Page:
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What’s your management style?

If you have a home-based business as I do, you wear both the leadership hat and the management hat.  You are the CEO, CFO, and every other capital letter combination there is, as well as middle management and the hourly help.  But, as in any business, you do have different functions depending upon which hat you are wearing.

The leadership role is the visionary role.  When you are wearing your leadership hat you are setting the vision and direction of your business.  You’re answering the “why am I doing this” type of questions and the “where do I want to go” type of questions.  With this hat on you ask yourself where you want to be five years hence and question how you’ll get there.  You devise the Plan.  Then you present the vision and the plan to your management role.

The manager of your business gets the job done. The manager makes sure you fulfill the vision and gets the business to its end destination by doing the work of the business on a day-to-day basis.  So, what is your management style?

I thought about this because someone told me recently that they have changes at their workplace they are not quite happy with.  It has something to do with putting all the programmers into one big room together…no individual cubicles or working from home anymore.  I wouldn’t like to work in that environment…it made me think about the way I do like to work.

I’ve had jobs where I’ve worked under a micro-manager.  This type of manager hovers over you stifling creativity and initiative.  This type of manager actually hinders workflow due to the constant second-guessing and checking that they do of a person’s work.  I’m of the opinion that if you hire qualified people and give them the tools for the job and the parameters of the tasks that you should then get out of their way and let them work.

Another type of manager for whom I’ve worked is the absentee manager.  This one is even worse than the micro-manager.  In this case I was given practically no training and very few tools.  Right off the bat I had questions about direction and policy and basic how-tos but the manager was no where to be found…until time for the task-at-hand to be completed at which point the manager would show up and be up-in-arms about why the task was not completed in the prescribed manner.  This type of manager is the “can’t win for losing” type.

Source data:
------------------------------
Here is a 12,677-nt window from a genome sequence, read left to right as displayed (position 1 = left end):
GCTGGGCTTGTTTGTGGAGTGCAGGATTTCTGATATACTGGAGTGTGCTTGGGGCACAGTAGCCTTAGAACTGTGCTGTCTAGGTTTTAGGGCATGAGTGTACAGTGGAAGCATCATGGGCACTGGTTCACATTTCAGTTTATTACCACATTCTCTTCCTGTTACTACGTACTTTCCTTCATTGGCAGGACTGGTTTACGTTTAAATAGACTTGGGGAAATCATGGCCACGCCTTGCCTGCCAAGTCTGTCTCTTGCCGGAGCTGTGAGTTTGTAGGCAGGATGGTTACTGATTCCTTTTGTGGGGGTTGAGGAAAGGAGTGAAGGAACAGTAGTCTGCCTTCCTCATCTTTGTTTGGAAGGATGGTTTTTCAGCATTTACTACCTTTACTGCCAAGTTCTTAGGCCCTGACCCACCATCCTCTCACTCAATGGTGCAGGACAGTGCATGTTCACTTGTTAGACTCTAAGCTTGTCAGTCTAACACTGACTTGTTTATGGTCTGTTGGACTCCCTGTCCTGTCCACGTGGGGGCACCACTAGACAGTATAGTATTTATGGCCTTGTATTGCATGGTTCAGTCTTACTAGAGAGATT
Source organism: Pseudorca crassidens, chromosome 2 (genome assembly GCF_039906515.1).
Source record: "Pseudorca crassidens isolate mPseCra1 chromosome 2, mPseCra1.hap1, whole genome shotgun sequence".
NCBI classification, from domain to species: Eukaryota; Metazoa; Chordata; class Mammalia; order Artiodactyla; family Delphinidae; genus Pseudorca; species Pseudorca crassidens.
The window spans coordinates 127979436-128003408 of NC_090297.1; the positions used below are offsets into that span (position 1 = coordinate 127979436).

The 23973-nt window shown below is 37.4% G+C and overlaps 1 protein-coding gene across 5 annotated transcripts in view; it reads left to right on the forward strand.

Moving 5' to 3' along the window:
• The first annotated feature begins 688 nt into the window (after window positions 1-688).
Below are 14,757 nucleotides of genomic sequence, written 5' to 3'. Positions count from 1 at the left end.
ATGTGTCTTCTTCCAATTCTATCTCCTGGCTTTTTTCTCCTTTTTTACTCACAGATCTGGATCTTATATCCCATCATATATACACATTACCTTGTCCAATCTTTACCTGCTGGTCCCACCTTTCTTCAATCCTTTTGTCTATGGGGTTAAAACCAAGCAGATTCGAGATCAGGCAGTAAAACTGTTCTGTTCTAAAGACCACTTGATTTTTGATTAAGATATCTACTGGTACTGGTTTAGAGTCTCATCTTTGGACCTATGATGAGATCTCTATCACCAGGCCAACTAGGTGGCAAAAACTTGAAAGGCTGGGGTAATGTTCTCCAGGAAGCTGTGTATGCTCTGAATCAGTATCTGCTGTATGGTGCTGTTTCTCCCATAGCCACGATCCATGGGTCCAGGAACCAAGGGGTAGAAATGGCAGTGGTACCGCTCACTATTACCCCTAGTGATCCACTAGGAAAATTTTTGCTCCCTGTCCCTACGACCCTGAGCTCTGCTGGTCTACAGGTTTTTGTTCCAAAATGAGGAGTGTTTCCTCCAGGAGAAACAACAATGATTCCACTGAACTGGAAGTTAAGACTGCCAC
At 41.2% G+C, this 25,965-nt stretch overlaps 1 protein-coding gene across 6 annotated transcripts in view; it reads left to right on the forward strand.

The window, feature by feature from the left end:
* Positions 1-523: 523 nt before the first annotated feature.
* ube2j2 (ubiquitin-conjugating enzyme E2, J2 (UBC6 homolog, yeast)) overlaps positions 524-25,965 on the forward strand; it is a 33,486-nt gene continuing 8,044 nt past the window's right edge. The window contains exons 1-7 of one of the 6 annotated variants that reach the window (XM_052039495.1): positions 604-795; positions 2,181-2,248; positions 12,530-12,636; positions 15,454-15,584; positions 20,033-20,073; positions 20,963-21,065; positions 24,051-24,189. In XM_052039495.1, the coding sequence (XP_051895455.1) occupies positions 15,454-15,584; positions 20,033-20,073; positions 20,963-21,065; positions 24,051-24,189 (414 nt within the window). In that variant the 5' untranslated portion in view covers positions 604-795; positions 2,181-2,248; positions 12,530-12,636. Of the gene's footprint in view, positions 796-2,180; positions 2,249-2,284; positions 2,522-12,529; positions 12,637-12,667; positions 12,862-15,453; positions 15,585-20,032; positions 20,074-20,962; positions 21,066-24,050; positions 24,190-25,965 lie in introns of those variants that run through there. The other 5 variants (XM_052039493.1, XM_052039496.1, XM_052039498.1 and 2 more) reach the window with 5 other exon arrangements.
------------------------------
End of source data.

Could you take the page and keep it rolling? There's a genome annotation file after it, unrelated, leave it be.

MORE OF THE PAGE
The very best manager I worked with actually got to know me.  This manager found out that I work best independently and that I need a window.  This manager gave me the necessary training and was available when I had questions.  I had access to the necessary tools and support materials.  The direction for the project was clear and understandable.  I could actually work without someone hovering over my shoulder every minute and I could work knowing that if I had a question all I had to do was knock on the manager’s door.

Now I have a home-based direct selling business. I’m the only employee.  I’m the boss and the manager and the worker bee.  With my leadership hat on I developed my vision and direction…I know where I want to be in five years with my business and I devised a plan to get there.  With my manager hat on I work the plan.  I know my inner worker bee needs independence and a window so as manager I arranged my home office to provide the window I need and the privacy I require.

This may not be a comprehensive scholarly look at management styles, but my point to make is that the person with a home-based business needs to clearly understand the division of labor between leadership and management.  A home-based business needs a vision and direction and clear plan of action; it also needs the daily “doing the work” to complete the plan and realize the vision.  Figure out what kind of worker you are and manage your business to optimize your efforts.  It will help you to achieve your vision.

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